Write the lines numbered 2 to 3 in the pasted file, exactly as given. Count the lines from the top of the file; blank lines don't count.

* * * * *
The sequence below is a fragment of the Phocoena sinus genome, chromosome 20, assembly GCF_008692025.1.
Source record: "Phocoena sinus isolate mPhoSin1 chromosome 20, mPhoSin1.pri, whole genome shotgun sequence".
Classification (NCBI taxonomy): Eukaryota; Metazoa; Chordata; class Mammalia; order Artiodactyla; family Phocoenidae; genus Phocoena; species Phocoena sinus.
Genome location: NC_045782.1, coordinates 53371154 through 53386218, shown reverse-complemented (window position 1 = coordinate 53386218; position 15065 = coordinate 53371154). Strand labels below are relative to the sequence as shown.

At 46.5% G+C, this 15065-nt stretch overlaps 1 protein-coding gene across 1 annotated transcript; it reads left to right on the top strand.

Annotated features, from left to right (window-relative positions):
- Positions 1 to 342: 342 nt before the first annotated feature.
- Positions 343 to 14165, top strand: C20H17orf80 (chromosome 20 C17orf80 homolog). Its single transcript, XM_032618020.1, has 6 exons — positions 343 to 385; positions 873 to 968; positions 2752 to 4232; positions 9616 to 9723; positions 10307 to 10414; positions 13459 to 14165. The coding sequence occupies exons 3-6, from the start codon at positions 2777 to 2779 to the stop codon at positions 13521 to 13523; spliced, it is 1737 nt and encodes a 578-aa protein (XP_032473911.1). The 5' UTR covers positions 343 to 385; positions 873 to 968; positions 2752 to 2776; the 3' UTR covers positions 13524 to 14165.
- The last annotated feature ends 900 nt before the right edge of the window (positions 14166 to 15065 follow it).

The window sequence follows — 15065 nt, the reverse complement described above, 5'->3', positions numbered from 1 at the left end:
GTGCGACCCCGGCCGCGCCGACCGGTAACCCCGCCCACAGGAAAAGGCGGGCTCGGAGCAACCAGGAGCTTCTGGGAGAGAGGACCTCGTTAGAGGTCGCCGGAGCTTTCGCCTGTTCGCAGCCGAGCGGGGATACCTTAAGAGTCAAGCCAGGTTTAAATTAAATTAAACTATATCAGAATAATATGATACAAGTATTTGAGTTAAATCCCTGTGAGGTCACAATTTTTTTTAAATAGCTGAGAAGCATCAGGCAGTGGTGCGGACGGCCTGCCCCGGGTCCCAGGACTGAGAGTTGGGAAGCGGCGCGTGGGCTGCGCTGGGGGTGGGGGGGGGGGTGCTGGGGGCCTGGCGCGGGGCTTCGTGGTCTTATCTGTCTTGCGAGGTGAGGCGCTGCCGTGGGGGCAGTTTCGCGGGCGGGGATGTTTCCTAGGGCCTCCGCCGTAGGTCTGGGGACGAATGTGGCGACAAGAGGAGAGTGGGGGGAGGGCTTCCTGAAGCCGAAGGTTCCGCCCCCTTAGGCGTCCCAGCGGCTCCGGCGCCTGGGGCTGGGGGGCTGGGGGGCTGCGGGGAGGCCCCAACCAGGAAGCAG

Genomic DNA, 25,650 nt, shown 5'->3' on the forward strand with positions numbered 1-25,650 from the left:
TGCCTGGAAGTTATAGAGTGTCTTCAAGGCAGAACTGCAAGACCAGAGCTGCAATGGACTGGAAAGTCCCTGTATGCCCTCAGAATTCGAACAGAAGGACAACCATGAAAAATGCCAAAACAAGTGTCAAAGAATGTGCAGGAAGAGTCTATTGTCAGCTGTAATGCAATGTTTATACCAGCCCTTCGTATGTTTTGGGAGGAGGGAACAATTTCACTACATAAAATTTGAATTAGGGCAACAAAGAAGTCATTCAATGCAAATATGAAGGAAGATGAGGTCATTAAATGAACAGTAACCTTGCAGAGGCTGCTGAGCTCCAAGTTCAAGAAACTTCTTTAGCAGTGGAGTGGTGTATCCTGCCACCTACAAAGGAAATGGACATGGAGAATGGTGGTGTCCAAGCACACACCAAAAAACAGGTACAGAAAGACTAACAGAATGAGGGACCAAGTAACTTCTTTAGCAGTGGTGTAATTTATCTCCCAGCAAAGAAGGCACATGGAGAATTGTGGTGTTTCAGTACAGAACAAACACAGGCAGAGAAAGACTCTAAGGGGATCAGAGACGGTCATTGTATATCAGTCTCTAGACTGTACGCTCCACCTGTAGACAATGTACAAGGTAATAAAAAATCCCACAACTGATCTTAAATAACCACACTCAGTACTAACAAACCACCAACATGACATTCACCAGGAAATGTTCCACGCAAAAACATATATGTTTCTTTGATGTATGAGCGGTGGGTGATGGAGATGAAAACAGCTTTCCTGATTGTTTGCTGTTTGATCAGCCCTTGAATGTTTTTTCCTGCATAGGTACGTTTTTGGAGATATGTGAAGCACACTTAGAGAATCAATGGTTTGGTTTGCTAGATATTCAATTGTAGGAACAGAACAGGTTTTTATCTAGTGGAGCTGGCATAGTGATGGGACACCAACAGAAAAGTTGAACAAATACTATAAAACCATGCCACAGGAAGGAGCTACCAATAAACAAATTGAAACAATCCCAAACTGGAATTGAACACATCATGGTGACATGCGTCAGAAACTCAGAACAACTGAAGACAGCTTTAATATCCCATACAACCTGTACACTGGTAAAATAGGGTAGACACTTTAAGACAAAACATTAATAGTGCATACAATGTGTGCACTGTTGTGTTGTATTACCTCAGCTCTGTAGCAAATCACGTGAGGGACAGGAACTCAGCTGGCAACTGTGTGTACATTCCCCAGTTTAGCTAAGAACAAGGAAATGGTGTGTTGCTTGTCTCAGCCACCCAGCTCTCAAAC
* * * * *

Source record: "Phocoena sinus isolate mPhoSin1 chromosome 20, mPhoSin1.pri, whole genome shotgun sequence".
Classification (NCBI taxonomy): Eukaryota; Metazoa; Chordata; class Mammalia; order Artiodactyla; family Phocoenidae; genus Phocoena; species Phocoena sinus.